Top

Experiment Shows Apes Share Food With Strangers

Humans are a social bunch. Dining and drinking together are past times that date back to ancient times, but it appears humans aren’t the only ones who seek friendship – so do apes.

Apes will share food with unknown apes.

Apes will share food with unknown apes.

A recent study shows apes are more willing to share food and have a meal with strangers than eat alone, or risk wasting food.

The research, conducted at Duke University, tested a group of apes to see just how charitable and social they are. The study shows apes are more likely to share with a stranger than they are with an ape they know.

“The pairs that are unfamiliar with each other are the ones that shared most often,” says JingZhi Tan, a graduate student at Duke University who created a series of tests with apes in a sanctuary in the Congo.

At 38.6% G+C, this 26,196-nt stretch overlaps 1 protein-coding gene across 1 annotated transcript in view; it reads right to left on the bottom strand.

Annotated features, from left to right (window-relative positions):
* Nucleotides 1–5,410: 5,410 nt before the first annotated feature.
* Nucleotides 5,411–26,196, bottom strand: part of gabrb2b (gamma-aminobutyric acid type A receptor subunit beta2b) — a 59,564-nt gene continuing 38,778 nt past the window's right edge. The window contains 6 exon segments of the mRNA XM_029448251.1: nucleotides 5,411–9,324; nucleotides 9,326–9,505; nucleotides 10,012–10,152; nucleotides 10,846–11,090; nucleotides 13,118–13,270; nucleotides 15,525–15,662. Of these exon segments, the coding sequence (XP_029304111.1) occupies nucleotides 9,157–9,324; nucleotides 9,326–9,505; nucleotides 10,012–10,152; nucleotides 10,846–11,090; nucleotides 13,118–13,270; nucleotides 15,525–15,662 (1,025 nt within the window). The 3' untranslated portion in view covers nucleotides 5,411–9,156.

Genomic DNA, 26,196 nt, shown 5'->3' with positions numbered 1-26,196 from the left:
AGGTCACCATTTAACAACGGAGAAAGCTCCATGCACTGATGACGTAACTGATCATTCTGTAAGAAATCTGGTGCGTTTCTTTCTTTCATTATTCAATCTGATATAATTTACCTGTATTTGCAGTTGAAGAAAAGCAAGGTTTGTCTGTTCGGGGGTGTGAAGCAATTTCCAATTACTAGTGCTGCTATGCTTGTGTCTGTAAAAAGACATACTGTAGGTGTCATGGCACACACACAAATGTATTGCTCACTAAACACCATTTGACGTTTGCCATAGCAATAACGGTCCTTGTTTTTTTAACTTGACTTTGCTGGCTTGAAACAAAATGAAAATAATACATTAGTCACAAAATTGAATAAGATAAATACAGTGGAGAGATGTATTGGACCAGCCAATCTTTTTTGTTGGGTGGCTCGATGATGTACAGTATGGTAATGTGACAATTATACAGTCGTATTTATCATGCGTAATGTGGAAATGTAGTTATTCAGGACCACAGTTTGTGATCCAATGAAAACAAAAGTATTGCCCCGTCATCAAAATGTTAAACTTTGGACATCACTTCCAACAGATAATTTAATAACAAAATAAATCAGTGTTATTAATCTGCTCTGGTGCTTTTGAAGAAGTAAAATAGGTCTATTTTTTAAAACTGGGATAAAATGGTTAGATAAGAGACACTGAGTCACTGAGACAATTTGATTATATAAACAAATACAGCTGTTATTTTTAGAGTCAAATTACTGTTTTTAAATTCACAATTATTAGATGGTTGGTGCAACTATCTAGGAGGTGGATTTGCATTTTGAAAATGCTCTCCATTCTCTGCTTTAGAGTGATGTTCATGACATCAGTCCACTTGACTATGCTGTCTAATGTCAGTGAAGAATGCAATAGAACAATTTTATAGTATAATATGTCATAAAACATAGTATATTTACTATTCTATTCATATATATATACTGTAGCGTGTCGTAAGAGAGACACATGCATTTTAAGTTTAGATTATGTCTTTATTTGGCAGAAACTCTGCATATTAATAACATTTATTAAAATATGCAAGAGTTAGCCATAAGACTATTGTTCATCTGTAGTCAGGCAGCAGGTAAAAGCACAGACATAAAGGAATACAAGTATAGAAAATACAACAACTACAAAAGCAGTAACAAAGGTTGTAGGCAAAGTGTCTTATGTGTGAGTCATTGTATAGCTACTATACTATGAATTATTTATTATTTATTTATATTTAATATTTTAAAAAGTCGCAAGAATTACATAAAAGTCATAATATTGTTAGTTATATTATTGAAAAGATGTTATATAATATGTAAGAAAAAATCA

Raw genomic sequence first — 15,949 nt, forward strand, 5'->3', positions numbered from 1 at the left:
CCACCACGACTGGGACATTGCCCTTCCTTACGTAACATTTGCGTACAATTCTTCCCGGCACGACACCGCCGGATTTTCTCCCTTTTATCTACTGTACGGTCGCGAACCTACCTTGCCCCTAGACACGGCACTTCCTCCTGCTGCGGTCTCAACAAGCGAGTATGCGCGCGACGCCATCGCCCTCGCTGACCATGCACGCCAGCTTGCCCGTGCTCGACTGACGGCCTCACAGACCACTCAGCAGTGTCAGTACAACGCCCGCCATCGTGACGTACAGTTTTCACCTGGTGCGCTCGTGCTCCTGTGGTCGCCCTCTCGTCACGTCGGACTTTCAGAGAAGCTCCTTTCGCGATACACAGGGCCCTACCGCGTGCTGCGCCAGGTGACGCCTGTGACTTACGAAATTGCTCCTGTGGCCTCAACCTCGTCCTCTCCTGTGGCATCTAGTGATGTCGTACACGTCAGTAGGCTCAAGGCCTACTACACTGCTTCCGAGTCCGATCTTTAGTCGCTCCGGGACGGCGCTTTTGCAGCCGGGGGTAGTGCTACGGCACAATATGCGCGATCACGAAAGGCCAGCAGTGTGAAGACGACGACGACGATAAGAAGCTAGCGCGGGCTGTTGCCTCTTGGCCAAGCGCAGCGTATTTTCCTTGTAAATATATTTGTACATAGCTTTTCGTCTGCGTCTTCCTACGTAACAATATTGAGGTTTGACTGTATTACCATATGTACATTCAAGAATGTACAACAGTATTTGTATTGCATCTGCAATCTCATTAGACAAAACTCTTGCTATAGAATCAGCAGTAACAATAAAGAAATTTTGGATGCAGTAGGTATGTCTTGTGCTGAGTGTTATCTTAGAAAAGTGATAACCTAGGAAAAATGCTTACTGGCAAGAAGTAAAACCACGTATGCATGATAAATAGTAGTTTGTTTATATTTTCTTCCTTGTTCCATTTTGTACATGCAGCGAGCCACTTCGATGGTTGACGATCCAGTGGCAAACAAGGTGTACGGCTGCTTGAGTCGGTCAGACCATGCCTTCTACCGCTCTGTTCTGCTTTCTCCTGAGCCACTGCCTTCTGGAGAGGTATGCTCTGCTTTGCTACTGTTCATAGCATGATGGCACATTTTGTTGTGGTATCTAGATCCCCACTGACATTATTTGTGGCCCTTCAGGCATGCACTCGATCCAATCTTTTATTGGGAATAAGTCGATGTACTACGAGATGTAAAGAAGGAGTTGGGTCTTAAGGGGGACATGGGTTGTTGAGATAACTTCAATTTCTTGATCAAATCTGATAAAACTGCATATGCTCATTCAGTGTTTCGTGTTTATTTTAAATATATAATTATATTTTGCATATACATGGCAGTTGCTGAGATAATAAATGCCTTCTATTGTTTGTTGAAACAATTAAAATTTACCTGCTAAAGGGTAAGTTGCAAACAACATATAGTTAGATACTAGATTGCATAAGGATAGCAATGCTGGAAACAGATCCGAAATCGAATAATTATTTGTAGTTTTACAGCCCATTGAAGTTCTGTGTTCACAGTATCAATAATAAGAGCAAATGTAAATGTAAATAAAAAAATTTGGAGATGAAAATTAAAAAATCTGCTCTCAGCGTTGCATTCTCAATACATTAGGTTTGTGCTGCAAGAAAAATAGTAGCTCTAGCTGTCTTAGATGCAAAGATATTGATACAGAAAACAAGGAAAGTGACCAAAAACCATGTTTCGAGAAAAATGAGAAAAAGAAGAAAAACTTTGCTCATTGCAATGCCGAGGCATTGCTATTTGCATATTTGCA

According to NPR, it’s unclear why the apes do this. Whether they seek friendship or any other form of payback isn’t known.

Friendly, but in danger

Bonobos have a reputation for being easy-going; in fact, some researchers refer to them as the hippies of the ape kingdom. While they aren’t aggressive, they are losing their homeland to violence. A bloody civil war has raged on for a decade in the Congo, where Bonobos live.

It's unclear why apes are willing to share their food.

It’s unclear why apes are willing to share their food.

Conservationists say the population is dropping to dangerously low levels, as the animals are poached for meat and fur.

“The decade of war in the late 1990s resulted in extensive population displacement, military/rebel movements and a greater availability of firearms and ammunition, which contributed to increased hunting of wildlife, including bonobos,” says Dominique Morel, who supports the only sanctuary for bonobos called Lola Ya Bonobo.

At this point, the actual population is unknown because no one can get an accurate count with constant violence occurring.